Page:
Schools Should Not Hold Tradition Higher than Acceptance


Aniya Wolf stops for an interview with ABC27 News outside of Bishop McDevitt’s prom after being kicked out. Wolf said a school official took her aside and threatened to call the police if she did not leave. (Photo courtesy of ABC27 News)

By: Cara McErlean

When teenagers envision prom, they often imagine a perfect night filled with music, shining lights, and good friends. They might imagine a room full of corsages, beautiful dresses, and dapper suits.

But few teenagers could ever imagine being kicked out.

On May 6, 2016, junior Aniya Wolf was thrown out of Bishop McDevitt’s prom because she was wearing a suit.

According to ABC 27 News, Wolf was approached by a school official at the prom that told her she was going to call the police since Wolf was in violation of the dress code. The dress code, in question, was a last minute email sent by the school that explained girls must wear dresses to prom. However, Wolf received this email notice the Friday before prom, after she had already bought a new suit for the occasion. So Wolf decided to take a chance and wear it anyway.

Bishop McDevitt has since released an official statement on its Facebook declaring that students were warned of the dress code earlier in the year. They wrote, “Bishop McDevitt will continue to practice acceptance and love for all of our students. They are tremendous young men and women. We simply ask that they follow the rules that we have put into place.”

If McDevitt really was concerned with “practicing love and acceptance” for all of their students, they would not have singled out and humiliated a student for going against the norm.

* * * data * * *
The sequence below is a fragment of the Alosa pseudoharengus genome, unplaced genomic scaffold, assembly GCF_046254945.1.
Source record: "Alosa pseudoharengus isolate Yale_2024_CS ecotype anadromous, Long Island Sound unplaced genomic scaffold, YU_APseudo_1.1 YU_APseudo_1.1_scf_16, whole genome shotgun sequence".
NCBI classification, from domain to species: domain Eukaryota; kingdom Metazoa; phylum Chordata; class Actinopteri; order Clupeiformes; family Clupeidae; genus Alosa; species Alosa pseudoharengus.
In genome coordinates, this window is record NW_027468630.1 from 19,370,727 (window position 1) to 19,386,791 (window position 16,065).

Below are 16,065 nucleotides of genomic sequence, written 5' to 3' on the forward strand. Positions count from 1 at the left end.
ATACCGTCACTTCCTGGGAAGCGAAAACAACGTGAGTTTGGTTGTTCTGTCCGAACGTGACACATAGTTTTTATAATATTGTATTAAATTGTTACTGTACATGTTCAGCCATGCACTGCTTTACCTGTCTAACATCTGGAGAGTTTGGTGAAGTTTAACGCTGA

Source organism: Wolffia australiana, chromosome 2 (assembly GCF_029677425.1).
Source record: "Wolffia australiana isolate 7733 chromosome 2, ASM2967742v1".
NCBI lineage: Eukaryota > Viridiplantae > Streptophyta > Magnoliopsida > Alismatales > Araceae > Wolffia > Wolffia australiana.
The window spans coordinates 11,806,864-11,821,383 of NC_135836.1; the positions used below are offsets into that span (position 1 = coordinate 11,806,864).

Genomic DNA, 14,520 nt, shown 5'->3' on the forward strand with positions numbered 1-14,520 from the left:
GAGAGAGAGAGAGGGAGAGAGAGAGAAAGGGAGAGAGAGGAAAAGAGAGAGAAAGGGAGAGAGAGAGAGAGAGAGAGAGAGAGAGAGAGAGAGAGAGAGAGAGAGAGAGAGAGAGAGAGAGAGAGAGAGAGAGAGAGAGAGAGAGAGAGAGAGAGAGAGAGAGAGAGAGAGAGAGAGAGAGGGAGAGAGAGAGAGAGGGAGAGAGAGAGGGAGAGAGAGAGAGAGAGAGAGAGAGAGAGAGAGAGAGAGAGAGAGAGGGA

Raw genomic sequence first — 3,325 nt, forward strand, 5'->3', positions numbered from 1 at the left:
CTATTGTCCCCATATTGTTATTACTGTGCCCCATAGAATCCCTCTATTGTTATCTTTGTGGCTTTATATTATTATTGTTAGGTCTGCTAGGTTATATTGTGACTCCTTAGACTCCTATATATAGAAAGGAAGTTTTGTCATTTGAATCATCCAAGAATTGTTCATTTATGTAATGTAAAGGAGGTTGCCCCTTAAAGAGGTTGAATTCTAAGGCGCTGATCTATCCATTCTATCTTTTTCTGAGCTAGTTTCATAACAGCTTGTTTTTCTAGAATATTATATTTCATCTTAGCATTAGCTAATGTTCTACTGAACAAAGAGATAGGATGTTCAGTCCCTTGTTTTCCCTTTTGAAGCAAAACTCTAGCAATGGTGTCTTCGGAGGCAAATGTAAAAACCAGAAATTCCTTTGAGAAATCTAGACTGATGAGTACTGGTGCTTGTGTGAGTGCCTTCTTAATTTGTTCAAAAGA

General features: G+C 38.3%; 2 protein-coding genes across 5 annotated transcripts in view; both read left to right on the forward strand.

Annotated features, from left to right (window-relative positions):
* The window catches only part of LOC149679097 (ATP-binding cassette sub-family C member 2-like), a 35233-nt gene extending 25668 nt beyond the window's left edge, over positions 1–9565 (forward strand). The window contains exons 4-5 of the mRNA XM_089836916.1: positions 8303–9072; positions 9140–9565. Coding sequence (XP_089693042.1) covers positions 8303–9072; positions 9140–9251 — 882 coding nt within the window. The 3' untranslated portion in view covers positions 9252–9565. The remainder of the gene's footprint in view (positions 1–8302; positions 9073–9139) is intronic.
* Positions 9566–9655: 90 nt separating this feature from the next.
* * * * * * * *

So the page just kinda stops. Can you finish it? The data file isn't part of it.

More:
By kicking out Wolf, McDevitt sent a clear message- they will not accept students who don’t conform to their ideals.

It is true that McDevitt was within their rights when they banned Wolf. As a private Catholic school, they are allowed to create and enforce whatever rules they want. But while their decision to kick out Wolf might have been legally A-OK, it showed the school’s clear personal bias against girls like Wolf. For a school that claims to practice “love and acceptance,” McDevitt appears to be quite unwilling to accept students who do not conform to their traditional gender roles. In the society we live in today, appearance norms are being brushed aside for a more progressive view of gender. Wolf’s suit was not a social or political statement, it was simply a matter of what made her feel comfortable. And on a night that is supposed to be a magical end to a high school career, student should be allowed to feel comfortable.

Because of arbitrary rules, Wolf was prevented from being herself; Wolf said that the school’s decision to kick her out of prom made her feel like a “mistake.” That just shows how harmful being rejected by your own school can be, and how important it is for kids to feel accepted in their own skin.

Although the Catholic school may not agree with every aspect of Wolf’s life, her wearing a suit was not an affront to the religion. Wolf’s suit was not inappropriate, it was not scandalous, and it was not hurting anyone.

Fashion is a way to express oneself, especially in the chaotic high school years. Hershey High School, I ask that you will never let tradition get in the way of providing a safe environment for all students, no matter what they wear.